Too often labor and community groups fall victim to the business-friendly media or corporate-friendly politicians, whose communications skills and talking points prioritize the needs of corporations while putting unions on the media defensive.

SEIU 1021 changed this dynamic by taking the initiative, grounding all of their talking points on the premise of “no one deserves poverty wages.” They used this point as a foundation and added workers’ stories about trying to live on minimum wage. They took complete control of the conversation, and politicians were never able to recapture it, since “no one deserves poverty wages” is irrefutable.


By building a strong coalition of labor and community groups and boldly putting forth a demand for a $15 minimum wage, the unions in San Francisco and Oakland lifted up tens of thousands of workers, and consequently uplifted the status and power of unions in the Bay Area.

Once the coalition acted as a united, independent force, the Mayor and other politicians saw the writing on the wall; it would have been political suicide to publicly oppose the extremely popular $15 ballot initiative, which a stunning 77 percent of San Franciscans voted in favor of.

The $15 minimum wage is a demand that has been gift-wrapped to the national labor movement. Fighting for and winning $15 strengthens the status of unions in the community and consequently helps shield against anti-union attacks. The demand is $15 and unions and community groups needn’t settle for anything less.

Shamus Cooke is a social service worker, trade unionist, 15 Now PDX Steering Committee member, and writer for Workers Action

Movement to Raise Minimum Wage to $15 Keeps Growing; Activists Demand Change to State Law

This article first appeared in Portland Occupier

“I’m here, and I’m tired, and I’m speaking out with all the strength that I have. We need 15 now.”

Those words, spoken by Janice Niag, a First Student bus driver, demanding changes to the City’s Fair Wage Policy summed up the feeling at SEIU Local 49 Hall on October 20. Over 100 people attended the community meeting organized by the 15 Now Oregon campaign, which has been gathering momentum for many months in its drive to get the City to change its minimum wage for contract workers to $15 an hour.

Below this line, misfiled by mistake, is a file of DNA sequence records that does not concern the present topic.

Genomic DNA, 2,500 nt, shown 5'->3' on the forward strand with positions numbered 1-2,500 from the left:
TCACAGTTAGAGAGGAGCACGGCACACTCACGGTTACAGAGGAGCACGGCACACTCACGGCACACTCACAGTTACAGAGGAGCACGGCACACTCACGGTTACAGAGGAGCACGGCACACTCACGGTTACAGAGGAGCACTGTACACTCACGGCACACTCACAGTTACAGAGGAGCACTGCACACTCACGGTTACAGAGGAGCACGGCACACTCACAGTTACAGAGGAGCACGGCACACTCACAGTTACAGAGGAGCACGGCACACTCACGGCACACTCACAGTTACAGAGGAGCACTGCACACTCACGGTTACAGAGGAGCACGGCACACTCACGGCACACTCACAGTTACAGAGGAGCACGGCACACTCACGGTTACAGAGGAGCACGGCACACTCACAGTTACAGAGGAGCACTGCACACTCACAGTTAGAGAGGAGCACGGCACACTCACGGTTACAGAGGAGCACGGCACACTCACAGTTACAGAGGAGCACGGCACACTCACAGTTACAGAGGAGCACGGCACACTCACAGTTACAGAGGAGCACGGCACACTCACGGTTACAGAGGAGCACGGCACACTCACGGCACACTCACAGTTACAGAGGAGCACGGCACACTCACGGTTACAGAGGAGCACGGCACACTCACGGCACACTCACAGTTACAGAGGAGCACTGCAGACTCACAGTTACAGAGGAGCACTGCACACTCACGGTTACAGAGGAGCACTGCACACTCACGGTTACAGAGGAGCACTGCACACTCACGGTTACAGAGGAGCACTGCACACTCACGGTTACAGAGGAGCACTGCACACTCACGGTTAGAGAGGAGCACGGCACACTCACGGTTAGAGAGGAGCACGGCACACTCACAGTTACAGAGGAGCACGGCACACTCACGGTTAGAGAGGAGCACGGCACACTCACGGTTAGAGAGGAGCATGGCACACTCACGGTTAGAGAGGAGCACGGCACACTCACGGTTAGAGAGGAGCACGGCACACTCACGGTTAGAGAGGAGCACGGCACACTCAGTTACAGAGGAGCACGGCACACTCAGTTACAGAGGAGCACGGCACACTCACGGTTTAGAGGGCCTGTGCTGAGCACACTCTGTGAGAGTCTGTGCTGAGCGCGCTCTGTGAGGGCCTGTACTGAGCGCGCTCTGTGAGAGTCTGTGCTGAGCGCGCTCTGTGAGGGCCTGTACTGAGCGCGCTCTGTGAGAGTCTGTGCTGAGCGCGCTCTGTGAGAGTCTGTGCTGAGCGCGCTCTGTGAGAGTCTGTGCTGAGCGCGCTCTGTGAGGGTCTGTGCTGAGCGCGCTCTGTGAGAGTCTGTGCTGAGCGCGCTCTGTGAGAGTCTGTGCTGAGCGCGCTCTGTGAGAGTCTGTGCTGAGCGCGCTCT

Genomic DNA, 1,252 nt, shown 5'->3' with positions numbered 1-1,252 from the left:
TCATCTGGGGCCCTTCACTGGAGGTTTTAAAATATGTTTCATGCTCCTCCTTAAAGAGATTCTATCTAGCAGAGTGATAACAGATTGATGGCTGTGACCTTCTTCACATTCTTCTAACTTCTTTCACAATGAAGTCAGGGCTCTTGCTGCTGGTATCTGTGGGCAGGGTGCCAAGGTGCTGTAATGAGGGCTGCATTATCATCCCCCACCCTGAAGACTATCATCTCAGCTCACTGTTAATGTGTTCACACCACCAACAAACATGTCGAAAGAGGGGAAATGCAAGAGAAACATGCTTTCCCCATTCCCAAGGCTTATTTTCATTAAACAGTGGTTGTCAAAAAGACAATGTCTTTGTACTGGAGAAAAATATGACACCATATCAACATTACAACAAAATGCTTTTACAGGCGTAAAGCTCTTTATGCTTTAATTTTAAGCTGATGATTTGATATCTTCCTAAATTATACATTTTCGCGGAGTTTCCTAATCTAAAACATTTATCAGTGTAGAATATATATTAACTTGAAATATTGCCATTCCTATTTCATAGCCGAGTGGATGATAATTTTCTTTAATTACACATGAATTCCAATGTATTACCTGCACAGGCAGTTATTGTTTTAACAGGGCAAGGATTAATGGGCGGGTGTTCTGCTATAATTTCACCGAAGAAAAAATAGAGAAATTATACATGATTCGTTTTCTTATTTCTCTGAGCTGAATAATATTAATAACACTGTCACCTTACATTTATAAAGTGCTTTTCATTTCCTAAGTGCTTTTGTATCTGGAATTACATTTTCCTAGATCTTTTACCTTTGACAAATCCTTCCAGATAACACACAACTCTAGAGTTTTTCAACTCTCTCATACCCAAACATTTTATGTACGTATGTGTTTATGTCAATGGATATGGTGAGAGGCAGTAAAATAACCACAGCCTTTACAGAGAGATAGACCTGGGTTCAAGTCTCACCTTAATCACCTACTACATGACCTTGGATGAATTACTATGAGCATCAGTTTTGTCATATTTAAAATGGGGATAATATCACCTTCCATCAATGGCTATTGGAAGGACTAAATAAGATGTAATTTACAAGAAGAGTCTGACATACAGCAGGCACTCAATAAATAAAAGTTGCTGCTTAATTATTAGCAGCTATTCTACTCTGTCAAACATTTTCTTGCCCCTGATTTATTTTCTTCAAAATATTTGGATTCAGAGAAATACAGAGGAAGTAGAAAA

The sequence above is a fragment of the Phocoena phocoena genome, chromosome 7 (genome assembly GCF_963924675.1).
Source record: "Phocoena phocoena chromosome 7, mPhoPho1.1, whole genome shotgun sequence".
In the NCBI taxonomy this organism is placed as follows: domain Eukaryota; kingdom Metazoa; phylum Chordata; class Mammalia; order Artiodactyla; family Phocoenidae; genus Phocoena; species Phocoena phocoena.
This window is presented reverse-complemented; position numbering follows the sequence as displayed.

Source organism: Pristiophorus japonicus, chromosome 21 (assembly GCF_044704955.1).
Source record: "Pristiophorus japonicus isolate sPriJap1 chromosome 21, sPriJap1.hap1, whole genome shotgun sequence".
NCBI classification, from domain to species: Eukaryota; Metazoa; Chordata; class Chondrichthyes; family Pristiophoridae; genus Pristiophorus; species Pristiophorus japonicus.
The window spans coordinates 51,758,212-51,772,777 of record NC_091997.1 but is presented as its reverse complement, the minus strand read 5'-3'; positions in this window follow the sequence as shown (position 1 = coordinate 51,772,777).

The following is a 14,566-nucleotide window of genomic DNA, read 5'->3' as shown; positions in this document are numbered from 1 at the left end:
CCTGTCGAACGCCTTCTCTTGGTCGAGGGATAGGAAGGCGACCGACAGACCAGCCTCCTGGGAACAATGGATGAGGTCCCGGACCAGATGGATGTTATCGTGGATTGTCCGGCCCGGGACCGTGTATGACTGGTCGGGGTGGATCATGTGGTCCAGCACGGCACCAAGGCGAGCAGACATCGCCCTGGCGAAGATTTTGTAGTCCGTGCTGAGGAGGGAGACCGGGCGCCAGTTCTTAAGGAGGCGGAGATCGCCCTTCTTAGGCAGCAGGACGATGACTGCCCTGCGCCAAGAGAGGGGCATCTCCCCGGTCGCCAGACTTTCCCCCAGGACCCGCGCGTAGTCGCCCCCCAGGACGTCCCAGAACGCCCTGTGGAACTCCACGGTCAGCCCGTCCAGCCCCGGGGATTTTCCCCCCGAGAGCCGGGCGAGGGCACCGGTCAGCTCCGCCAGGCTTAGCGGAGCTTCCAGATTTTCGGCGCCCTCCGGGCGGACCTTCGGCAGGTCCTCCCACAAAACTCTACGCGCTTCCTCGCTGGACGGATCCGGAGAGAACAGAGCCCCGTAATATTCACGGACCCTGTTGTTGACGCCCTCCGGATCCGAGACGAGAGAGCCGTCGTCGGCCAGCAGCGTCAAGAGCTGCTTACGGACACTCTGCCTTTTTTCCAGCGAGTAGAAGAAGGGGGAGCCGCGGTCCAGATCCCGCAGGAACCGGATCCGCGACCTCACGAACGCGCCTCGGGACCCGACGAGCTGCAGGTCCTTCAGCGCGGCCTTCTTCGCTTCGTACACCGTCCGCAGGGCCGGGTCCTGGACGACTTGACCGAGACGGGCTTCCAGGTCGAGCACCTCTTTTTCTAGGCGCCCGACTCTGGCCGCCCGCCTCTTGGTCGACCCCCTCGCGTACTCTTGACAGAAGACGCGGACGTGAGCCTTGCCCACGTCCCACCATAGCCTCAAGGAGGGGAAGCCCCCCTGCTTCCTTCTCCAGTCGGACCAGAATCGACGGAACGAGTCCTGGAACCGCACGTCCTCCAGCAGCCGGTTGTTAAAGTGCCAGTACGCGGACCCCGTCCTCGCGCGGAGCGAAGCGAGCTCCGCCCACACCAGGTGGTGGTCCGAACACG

15 Now Oregon is also pushing the Oregon legislature to raise the state minimum wage to $15 an hour and overturn the preemption clause that forbids local governments from raising the private sector minimum wage in their jurisdictions.

Niag was among a handful of people who gave anecdotal force to the litany of facts and statistics presented by Lewis and Clark College economics professor Martin Hart-Landsberg. Hart-Landsberg painted a bleak picture of the past 40 years, showing how the wealthy have gained vast control over the US political system through concerted effort that results in legislation and court decisions that continuously funnel more and more wealth upward. These changes–tax code makeovers, the diminution of people’s rights to organize, greater militarization of the economy and erroneously named free trade agreements–all contribute to an economy that “works very well for an increasingly small percentage of the population and that works very poorly for the rest of us,” Hart-Landsberg said.

Read the full article here

City janitors, security guards, parking attendants, stadium workers seek a $15/hr fair wage

by Jamie Partridge

Riding the momentum of the national 15 Now movement for a $15 minimum wage, City of Portland contract workers and over 100 of their allies demanded improvements in the city’s Fair Wage Policy at a community hearing in southeast Portland tonight.

Click here to read the proposed improvements to the City of Portland’s Fair Wage Policy

Jackie Dingfelder from Mayor Hales office, and Brendan Finn and Matt Grumm from Commissioner Saltzman’s office received petitions with over five thousand Oregonian signatures calling for a fifteen dollar per hour minimum wage.

Representatives of Mayor Hales and Commissioner Saltzman listen to worker testimony at the Community Hearing on the City of Portland’s Fair Wage Policy.